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I would look at the number of anchor points you have in the SVG file. More anchors points can typically increase the file size as there is more information to be rendered. I opened the two SVG files in Illustrator and screen shot them in outline mode. (It's easier to see the actual paths this way) This one has 156 anchors points This one has 686 anchors ...


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SVG files use uncompressed, human-readable text to describe an image so that it can be recreated with a render engine, such as the one included in your browser. PNG files use compressed binary data to store exact binary information. Human-readable text will always have some size overhead compared to vague binary dataflags that only need to be a few bytes (...


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The SVG file is bigger because it contains more data (in the form of paths and nodes) in comparison to the data contained in the PNG. SVGs aren't really comparable to PNG images. One is vector, the other is raster, and never the twain shall meet! It's as if you are making an assumption that SVGs should be as small as a PNG, and that isn't always the case. ...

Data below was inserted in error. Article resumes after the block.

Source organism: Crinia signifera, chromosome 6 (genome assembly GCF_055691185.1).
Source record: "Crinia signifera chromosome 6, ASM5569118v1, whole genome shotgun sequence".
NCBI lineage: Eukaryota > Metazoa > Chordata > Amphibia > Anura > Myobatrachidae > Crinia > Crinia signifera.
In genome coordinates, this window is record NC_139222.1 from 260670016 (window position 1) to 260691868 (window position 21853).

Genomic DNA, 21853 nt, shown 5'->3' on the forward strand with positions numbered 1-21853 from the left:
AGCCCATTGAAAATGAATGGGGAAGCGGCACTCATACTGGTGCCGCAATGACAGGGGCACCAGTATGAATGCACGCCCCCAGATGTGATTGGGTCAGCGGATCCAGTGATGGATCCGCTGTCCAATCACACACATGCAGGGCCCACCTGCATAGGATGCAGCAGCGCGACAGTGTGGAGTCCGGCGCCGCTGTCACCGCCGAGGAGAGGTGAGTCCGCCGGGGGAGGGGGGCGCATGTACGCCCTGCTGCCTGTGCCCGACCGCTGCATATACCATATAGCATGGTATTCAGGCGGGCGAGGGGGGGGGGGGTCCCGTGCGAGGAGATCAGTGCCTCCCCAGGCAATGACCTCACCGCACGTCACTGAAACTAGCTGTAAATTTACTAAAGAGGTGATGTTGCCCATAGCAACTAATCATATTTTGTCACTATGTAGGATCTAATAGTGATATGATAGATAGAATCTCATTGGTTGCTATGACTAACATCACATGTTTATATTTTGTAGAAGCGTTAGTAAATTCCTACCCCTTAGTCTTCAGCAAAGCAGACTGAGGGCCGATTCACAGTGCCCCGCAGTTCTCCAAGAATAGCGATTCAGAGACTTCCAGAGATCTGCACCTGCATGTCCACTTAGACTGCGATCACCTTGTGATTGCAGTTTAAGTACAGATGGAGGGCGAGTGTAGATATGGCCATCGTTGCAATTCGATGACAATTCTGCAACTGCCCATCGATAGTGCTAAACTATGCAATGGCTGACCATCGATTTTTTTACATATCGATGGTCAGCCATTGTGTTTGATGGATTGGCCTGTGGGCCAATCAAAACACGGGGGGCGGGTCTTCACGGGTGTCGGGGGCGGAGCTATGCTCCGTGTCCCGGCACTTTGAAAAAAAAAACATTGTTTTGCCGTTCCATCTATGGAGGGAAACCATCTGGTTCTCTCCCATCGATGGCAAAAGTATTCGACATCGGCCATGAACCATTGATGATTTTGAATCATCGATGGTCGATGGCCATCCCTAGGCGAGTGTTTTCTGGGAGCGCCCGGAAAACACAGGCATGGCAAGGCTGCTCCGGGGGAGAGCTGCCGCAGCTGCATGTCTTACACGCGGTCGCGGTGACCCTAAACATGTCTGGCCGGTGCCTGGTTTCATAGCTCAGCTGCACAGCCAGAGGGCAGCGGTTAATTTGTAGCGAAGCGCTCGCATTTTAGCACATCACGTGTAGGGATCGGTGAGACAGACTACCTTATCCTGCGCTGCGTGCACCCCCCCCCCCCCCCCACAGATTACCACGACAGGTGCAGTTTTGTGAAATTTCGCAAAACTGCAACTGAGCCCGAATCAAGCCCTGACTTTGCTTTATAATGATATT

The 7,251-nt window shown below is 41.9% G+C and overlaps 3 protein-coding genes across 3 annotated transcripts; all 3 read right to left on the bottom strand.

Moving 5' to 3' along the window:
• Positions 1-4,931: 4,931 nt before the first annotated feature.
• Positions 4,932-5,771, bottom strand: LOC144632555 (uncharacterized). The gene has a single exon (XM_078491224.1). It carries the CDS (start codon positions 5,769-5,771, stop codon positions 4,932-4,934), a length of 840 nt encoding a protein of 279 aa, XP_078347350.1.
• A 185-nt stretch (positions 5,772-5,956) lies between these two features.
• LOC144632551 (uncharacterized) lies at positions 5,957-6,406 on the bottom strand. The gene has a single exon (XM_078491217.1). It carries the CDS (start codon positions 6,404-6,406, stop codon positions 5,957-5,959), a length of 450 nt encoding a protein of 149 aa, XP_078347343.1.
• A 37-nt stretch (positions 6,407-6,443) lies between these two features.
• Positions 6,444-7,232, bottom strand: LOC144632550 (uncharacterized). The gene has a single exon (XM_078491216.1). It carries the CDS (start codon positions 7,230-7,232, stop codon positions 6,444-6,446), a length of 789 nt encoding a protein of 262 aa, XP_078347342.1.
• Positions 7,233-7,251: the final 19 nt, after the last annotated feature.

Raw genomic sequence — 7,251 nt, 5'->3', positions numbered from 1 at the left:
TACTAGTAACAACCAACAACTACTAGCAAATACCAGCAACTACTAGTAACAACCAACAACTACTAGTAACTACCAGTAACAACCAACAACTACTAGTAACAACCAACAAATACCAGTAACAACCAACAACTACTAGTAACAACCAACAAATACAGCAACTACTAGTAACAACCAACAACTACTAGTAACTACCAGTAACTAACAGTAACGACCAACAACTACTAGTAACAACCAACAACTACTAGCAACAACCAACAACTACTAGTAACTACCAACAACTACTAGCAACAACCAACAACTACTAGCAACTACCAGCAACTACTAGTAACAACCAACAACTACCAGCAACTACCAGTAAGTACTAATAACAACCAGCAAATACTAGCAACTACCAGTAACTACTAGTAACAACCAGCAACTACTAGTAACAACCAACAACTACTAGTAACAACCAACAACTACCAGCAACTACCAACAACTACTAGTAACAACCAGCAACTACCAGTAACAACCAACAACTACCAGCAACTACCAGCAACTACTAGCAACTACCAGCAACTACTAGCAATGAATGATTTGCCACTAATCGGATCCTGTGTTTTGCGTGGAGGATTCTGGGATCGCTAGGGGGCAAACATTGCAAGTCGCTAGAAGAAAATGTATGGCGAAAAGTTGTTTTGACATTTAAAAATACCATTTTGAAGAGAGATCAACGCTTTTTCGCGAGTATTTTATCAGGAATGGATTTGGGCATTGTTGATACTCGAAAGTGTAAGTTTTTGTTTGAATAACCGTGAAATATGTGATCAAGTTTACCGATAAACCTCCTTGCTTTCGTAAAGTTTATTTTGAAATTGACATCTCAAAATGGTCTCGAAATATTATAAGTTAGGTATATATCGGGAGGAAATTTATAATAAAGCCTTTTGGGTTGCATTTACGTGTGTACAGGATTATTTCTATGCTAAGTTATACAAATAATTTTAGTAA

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The iconic tool that defines Adobe Illustrator is the bezier tool. Using it appropriately and effectively means using only one anchor point per curve or line segment (smallest amount of anchor points possible. Besides that, there are many benefits: Smaller files of all types (including exports for web/print) Less anchor points makes the design easier to ...


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Generally, if you have too many points in a model you risk getting oscillations on the path since you have a hard time putting the points into the exact location where you need it. So having more points than strictly necessary is sometimes a source of error. Second the location of the anchor points matter for humans, So humans tend to want to have minima ...


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If you intend do modify the path it is much easier with adequate number of anchorpoints.


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